Just Enough Pumpkin to Qualify as Pumpkin Muffins
Pumpkin lovers wait all year for fall when their secret crush flavor is available everywhere. These yummy pumpkin muffins strike the perfect balance between a normal muffin and an all-out pumpkin celebration. They have the essence of fall flavors: cinnamon, ginger, nutmeg, and pumpkin but the non-pumpkin fans in my house still love them. There’s only a half cup of pumpkin which is just enough to provide the burnt orange color and up the nutritional profile, but not enough to make pumpkin-haters rebel.
Be forewarned: this muffin might look like a bakery style sugary nightmare, but it’s not overly sweet. I’ve made them using 1/2 cup sugar (good, nowhere near too sweet) and I’ve made them using 3/4 cup sugar. If you want to round out a Thanksgiving spread, use 3/4 cup sugar and go wild with the crumb topping. If you want an easy, portable, medium-healthy muffin, use 1/2 cup sugar and forego the topping. About the topping – there’s a half cup of oats in it which cleans it up a little bit, but there’s also a stick of butter …
Bakery Style Pumpkin Muffins Tips and Tricks
- Work with room temperature ingredients – set out your egg, butter, milk, an hour or so before you begin.
- Preheat to 375 instead of 350. Some sources recommend going up to 400 then reducing to 375 when you put the muffins in.
- Have your muffin tin completely prepped and the oven preheated before you combine the wet and the dry ingredients.
- If you are using the crumb topping have it ready to go.
- Fill the tins ALL THE WAY TO THE TOP. Forget about the 2/3rds or an ice cream scoop full rule.
- You’ll get about 8 muffins if you fill to the top. Put water in the empty tins to protect your pan from warping.
- At the very last-minute, combine wet and dry ingredients – it takes about 14 turns of the spoon – fill the tins and immediately put them in the oven.
- You want all the gluten formation/rising action to take place in the heat of the oven, which is why you don’t mix wet and dry until the last-minute and why you don’t over stir.
- Yes – the above tips apply to all muffins, not just these pumpkin muffins.
- If you have whole nutmeg, grate it and use it. It’s worth it. Find it at Amazon. You’ll need a grater, too.
- If you have real vanilla bean, use it.* (See Amazon link and explanation below.)
- In the spirit of full disclosure, anything that takes you to Amazon is an affiliate link which means I may get a commission if you decide to buy. I prefer to recommend Amazon products I have used – but sometimes those products are “temporarily unavailable”, in that case, I link to what I would buy.
Prepare the muffin tin and preheat the oven to 375. Make the crumb topping if using and set aside. Mix/sift the dry ingredients in a large bowl. Mix the wet ingredients. Pour the wet into the dry and mix until just combined. Fill muffin tins, sprinkle with the crumb topping and bake at 375 for 30 minutes.
- 1 c all-purpose flour
- 1/2 - 3/4 c sugar the extra 1/4 cup makes them quite a bit sweeter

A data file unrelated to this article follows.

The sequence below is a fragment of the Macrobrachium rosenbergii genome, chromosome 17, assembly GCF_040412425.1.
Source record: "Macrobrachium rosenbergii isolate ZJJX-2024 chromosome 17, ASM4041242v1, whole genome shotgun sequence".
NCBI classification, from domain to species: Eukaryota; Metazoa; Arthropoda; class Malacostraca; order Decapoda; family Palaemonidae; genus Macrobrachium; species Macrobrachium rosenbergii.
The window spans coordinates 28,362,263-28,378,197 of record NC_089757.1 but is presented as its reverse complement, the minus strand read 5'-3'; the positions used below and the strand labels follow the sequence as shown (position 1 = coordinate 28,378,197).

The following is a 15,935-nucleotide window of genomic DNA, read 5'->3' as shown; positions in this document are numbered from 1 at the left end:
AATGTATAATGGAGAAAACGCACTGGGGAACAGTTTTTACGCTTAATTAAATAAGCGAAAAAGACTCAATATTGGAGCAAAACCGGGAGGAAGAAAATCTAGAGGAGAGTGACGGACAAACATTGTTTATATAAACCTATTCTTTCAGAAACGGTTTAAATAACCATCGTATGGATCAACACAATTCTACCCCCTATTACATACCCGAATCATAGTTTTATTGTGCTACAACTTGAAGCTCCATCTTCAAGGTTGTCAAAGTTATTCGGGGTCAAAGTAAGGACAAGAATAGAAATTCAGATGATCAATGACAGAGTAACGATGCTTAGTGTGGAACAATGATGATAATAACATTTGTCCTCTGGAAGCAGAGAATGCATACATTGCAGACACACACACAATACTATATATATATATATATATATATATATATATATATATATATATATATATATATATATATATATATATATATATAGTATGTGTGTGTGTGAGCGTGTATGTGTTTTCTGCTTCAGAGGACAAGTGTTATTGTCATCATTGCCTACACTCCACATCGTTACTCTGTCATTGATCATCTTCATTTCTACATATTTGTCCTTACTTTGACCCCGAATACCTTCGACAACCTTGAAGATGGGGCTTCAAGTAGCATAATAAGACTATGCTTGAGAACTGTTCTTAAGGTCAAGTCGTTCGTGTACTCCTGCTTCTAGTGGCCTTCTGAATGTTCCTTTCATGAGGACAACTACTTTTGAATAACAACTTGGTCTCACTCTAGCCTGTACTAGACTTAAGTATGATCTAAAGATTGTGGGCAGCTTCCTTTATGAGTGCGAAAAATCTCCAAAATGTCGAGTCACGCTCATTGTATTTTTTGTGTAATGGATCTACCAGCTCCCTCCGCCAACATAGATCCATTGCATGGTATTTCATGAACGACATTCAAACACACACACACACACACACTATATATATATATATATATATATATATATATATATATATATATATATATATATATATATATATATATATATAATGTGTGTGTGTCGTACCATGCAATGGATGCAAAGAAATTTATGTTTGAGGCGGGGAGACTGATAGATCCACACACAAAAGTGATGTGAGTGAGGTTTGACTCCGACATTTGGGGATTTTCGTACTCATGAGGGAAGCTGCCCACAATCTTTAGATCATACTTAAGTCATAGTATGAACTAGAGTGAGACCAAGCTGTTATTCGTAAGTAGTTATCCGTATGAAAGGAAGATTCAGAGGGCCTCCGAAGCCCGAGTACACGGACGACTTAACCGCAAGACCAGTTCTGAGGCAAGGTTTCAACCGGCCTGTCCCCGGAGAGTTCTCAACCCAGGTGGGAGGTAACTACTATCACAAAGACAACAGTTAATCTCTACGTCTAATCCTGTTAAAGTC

- 1/2 c quick-cooking oats
- 2 tsp baking powder
- 2 tsp cinnamon
- 3/4 tsp ground nutmeg
- 1/2 tsp table salt
The Wet Ingredients
- 5 T melted butter, cooled
- 1/2 c pumpkin puree
- 1/2 c milk - % fat is up to you
- 1 egg
- 1 tsp vanilla extract or scrapings of one vanilla bean
The Crumb Topping
- 1 stick melted butter
- 1/2 c all-purpose flour
- 1/2 c quick-cooking oats
- 3/4 c sugar
- 1 tsp vanilla extract of scrapings of one vanilla bean
- 1 tsp cinnamon
- pinch of salt
Set out the cold ingredients and let them come to room temperature. Room temperature ingredients mean maximum effect (rise) in the hot oven.
Preheat the oven to 375 and prepare your muffin tin with 8 liners. Put water in the empty tins so your muffin tin does not warp in the oven.
Prepare the optional crumb topping if you are going to use it. Set it aside. It will be thick.
Put a medium wire mesh strainer over a large bowl. Measure dry ingredients into the strainer then sift into the bowl. (Sifting is optional, it just helps to make a big muffin.)
Melt the butter so it is liquid, but not hot. (You don't want to cook the egg or heat the dough yet.)
Combine the rest of the wet ingredients with the liquid butter. Use an electric mixer or immersion blender. Air in the mixture adds a little height to the finished product.
Pour the wet ingredients into the dry and stir about 14 times to just combine. Overmixing gives the gluten an opportunity to form outside the oven and gluten should do its thing inside the oven.
Fill 8 muffin tins to the brim.
Add crumb topping - as much as you want.
Bake at 375 for 30 minutes.
Let cool 5 - 10 minutes in the muffin tin then move them to a wire rack.
The crumb topping makes enough for 24 muffins. Refrigerate the extra in a glass container with a snap-on lid. If you are using cold, pre-made crumb topping, remember to bring it to room temperature and "re-crumble" it so you are not putting the cold topping on muffin batter.
*Vanilla bean is a glorious thing. It’s sweet, intense and visually compelling with the little black dots, and there’s never any chemical aftertaste. My grocery stores rarely have it, and when they do it’s quite expensive. So I order it from Amazon. (I normally order the Frontier brand, but now their 2-vanilla-beans-in-a-glass-test-tube-product is unavailable.) Look for vanilla bean stored in glass. If there is a plastic bag around the beans, discard the plastic and store them in the smallest glass container you can find. You want plump, juicy, flexible beans.
The best baking season of the year is upon us: now’s the time to work with the good stuff!